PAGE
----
Domestic violence prevention and support

At Keele we have a trained team of Domestic Violence Liaison Officers (known as DVLOs). These are members of staff who have received additional training from a specialist domestic abuse organisation to be able to offer additional support to any student who is experiencing domestic abuse.

With your consent, a DVLO can:

  • Complete the DASH (Domestic Abuse, Stalking and Honour Based Violence) risk assessment with you.
  • Implement university-based support, such as changing classes, moving accommodation and financial support.
  • Advise you reporting options, such as to the police and/or the university if the perpetrator is a Keele student.
  • Referrals into specialist external organisations, such as Glow or New Era.

If you or someone you know is in immediate danger, please dial 999.

If you are with your abuser, you can make a call from your mobile and use the Silent Solution to let the operator know you’re in danger without having to say it out loud – press 55 when the 999 call is answered. The operator will ask a series of yes/no questions but if you cannot speak, you do not need to say anything else – listen to the instructions given to you by the call handler so they can assess your call and send help.

If you are unable to use a voice phone, you can register for the police text service - text REGISTER to 999.  You will get a text which tells you what to do next.  Do this when it is safe so you can text when you are in danger.

A healthy relationship should be one without fear. Healthy relationships bring out the best in you and should make you feel good about yourself. A healthy relationship does not mean a “perfect” relationship, but the signs below are behaviours you should aim for:  

  • Going at a comfortable pace that you both agree to.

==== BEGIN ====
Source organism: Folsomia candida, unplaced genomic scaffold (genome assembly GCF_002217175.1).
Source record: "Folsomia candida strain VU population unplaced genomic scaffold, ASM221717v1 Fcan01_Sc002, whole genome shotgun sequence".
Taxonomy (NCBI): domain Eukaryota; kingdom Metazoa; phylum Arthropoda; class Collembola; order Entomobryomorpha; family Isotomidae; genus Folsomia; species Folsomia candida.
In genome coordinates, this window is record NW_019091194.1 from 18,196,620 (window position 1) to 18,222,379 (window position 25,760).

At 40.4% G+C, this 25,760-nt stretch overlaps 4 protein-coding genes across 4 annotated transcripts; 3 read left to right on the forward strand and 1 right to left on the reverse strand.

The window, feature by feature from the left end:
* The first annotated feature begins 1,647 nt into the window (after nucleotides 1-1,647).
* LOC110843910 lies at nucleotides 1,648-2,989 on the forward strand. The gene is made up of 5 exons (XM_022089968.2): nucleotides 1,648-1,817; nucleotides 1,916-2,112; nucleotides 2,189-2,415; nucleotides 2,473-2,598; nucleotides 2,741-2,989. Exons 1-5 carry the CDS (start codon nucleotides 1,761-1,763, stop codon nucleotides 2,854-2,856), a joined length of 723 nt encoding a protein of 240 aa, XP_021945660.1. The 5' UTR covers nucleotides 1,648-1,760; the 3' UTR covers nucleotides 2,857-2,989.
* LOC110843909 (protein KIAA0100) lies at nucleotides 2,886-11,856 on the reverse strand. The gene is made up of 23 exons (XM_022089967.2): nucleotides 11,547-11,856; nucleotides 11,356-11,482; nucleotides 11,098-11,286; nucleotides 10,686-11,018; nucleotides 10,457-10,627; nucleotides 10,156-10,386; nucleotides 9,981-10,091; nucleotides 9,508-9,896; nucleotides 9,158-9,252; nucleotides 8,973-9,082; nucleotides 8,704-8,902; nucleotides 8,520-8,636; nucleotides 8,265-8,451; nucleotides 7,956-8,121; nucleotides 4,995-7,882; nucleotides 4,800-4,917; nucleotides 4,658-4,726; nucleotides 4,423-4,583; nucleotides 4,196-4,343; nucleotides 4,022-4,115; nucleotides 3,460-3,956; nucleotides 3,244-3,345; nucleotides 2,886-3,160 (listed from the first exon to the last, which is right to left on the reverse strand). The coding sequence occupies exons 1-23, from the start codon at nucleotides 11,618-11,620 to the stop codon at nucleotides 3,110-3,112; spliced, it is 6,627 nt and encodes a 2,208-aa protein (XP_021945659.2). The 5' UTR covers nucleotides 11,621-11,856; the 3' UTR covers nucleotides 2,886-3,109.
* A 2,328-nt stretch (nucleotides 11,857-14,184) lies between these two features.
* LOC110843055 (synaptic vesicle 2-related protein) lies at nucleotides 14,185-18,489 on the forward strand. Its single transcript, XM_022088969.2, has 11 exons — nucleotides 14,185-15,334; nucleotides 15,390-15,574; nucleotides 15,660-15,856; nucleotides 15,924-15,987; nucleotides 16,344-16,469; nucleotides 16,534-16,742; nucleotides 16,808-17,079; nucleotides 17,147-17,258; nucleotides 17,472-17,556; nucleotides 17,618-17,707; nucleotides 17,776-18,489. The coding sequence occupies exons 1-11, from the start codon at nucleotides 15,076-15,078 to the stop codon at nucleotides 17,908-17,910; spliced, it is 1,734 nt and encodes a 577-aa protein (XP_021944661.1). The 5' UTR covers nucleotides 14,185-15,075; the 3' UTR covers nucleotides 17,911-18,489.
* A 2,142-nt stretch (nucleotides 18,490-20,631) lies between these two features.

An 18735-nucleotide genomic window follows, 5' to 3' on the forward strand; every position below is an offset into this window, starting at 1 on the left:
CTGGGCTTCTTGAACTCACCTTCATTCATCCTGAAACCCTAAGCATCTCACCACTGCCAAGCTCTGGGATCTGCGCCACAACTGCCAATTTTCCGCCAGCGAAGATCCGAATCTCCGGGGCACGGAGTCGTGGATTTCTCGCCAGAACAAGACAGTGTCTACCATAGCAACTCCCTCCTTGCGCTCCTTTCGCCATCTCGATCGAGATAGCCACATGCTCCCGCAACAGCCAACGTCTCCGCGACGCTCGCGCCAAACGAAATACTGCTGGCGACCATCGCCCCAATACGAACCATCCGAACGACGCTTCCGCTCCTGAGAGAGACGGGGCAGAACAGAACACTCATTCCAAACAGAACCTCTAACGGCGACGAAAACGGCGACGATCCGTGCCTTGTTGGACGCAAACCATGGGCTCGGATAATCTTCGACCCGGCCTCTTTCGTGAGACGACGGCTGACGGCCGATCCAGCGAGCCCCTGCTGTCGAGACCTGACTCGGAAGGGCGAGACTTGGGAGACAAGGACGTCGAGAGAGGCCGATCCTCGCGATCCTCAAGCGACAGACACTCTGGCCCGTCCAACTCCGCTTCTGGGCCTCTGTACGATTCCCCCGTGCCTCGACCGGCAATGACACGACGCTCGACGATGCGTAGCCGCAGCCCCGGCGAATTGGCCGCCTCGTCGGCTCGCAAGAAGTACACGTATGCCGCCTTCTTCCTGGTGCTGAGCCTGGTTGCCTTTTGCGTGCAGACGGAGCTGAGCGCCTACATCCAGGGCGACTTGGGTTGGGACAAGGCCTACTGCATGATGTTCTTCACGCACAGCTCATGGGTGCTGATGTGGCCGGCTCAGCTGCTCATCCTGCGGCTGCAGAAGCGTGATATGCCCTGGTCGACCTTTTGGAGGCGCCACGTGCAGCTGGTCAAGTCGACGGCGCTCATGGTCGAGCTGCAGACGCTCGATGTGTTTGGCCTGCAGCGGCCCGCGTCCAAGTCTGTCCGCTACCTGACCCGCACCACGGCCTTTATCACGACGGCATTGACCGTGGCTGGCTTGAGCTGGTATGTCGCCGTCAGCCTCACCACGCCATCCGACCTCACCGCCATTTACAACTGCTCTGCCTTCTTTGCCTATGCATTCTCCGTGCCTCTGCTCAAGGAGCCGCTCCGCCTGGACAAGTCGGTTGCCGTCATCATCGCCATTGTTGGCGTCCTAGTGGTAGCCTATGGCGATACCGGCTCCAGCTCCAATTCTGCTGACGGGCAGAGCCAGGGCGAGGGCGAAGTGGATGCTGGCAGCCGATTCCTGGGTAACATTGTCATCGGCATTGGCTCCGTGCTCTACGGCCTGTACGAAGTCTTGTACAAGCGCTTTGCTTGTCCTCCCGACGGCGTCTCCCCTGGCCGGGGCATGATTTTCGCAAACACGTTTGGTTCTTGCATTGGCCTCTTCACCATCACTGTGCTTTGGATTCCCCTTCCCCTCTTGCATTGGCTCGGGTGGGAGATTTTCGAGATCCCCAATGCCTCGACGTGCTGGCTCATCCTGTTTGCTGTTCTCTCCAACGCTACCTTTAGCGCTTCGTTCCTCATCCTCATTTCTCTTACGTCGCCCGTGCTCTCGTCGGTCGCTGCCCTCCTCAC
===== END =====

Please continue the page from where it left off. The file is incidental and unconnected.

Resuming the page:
• Trusting each other.  
  • Being honest about your thoughts and feelings.  
  • Independence and spending time apart.  
  • Respecting each other and accepting boundaries.  
  • Equally putting effort into the relationship.  
  • Being kind and caring towards each other.  
  • Taking responsibility for your actions and admitting when you make a mistake.  
  • Openly discussing disagreements without yelling or belittling. 
  • Having fun together and feeling like you can be yourself. 

It can sometimes be difficult to spot signs of abuse in your relationship. Take a look at this interactive tool from The Mix to see how healthy your relationship is, and how to access support for any concerns.

Relationship abuse is not always physical - it’s a pattern of controlling, threatening and coercive behaviour, that can also be emotional, economic, psychological or sexual. If you alter your behaviour because you are frightened of how your partner will react, you are being abused.

Some common examples of coercive behaviour are: 

  • Isolating you from friends and family 
  • Depriving you of basic needs, such as food 
  • Monitoring your time and where you go 
  • Monitoring you via online communication tools or spyware 
  • Taking control over aspects of your everyday life, such as where you can go, who you can see, what you can wear and when you can sleep